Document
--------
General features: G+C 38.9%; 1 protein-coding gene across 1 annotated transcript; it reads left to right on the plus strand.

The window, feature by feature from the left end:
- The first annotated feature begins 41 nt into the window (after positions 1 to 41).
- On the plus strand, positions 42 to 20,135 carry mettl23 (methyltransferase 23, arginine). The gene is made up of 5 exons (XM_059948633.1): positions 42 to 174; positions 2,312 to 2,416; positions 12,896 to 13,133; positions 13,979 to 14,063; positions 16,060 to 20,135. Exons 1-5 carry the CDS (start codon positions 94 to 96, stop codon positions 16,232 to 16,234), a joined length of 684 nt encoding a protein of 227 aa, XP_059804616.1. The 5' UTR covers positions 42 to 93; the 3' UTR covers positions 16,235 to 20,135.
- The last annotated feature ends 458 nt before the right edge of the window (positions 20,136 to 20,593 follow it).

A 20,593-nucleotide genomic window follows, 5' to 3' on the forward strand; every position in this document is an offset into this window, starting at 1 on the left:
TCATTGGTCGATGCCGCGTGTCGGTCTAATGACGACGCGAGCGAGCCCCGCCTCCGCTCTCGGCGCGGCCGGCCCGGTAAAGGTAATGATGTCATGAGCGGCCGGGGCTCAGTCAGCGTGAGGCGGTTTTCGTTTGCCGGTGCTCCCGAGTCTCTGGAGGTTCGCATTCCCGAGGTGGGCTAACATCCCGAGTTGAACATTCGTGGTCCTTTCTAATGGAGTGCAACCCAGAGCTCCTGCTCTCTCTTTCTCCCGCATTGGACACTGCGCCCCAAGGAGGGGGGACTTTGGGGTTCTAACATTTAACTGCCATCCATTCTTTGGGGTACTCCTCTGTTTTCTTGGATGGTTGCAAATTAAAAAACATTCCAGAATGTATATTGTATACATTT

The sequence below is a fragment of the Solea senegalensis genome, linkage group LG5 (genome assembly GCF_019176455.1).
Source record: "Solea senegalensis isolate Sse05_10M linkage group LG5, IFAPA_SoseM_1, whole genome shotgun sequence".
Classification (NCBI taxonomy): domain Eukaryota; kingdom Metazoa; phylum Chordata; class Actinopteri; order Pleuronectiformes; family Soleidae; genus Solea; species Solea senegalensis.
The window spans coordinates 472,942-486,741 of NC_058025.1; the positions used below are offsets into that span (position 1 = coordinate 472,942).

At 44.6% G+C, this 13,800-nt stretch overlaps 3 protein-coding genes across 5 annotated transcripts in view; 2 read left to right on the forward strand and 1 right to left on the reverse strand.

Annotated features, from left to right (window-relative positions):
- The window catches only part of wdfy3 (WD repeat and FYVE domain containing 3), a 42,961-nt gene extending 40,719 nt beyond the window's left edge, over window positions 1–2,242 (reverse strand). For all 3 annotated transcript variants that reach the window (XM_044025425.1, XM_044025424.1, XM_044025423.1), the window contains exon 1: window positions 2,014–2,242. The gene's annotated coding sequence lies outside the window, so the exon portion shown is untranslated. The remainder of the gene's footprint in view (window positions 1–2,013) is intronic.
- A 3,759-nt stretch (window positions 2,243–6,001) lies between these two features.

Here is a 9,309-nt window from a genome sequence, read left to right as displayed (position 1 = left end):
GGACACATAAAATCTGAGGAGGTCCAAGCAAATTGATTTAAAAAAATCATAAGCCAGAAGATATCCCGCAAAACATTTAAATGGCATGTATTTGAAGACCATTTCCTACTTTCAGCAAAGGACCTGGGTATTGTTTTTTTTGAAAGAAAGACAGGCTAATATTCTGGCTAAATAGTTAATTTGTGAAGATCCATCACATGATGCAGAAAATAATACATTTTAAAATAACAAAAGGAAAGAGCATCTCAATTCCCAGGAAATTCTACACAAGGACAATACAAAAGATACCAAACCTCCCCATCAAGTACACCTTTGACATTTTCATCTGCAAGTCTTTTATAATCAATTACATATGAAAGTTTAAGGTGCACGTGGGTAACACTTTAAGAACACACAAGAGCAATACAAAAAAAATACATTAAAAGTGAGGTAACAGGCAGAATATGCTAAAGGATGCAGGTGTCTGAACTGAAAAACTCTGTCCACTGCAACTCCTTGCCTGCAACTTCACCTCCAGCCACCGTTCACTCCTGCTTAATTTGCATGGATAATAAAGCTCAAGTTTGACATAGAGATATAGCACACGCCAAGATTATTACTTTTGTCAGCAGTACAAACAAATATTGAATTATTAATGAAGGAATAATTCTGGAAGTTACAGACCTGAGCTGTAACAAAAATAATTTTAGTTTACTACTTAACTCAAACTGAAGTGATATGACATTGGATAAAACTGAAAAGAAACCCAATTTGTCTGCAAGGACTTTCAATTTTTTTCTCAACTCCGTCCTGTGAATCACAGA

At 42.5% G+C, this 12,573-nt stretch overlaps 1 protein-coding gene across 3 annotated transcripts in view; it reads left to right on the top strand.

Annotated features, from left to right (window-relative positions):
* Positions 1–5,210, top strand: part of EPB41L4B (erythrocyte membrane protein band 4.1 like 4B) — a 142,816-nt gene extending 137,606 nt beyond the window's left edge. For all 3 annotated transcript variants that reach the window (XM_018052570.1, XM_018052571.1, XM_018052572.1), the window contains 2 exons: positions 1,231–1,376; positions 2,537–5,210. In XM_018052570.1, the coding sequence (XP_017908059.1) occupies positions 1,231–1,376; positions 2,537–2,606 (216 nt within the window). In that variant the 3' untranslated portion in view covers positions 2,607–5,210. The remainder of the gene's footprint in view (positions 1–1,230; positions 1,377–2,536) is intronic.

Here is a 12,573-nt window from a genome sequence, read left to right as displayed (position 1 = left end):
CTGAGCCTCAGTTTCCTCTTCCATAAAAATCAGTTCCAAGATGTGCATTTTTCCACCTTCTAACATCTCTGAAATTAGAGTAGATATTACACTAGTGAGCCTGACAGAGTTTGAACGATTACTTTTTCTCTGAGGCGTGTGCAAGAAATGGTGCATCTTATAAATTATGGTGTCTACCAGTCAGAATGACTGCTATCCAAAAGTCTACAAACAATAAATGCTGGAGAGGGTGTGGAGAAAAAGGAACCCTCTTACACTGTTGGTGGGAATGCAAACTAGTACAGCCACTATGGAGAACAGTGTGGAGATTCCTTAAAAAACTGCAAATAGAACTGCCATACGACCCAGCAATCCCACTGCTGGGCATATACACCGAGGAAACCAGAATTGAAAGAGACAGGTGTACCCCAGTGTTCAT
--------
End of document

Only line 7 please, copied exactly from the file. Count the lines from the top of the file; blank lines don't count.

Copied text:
TCATTGGTCGATGCCGCGTGTCGGTCTAATGACGACGCGAGCGAGCCCCGCCTCCGCTCTCGGCGCGGCCGGCCCGGTAAAGGTAATGATGTCATGAGCGGCCGGGGCTCAGTCAGCGTGAGGCGGTTTTCGTTTGCCGGTGCTCCCGAGTCTCTGGAGGTTCGCATTCCCGAGGTGGGCTAACATCCCGAGTTGAACATTCGTGGTCCTTTCTAATGGAGTGCAACCCAGAGCTCCTGCTCTCTCTTTCTCCCGCATTGGACACTGCGCCCCAAGGAGGGGGGACTTTGGGGTTCTAACATTTAACTGCCATCCATTCTTTGGGGTACTCCTCTGTTTTCTTGGATGGTTGCAAATTAAAAAACATTCCAGAATGTATATTGTATACATTT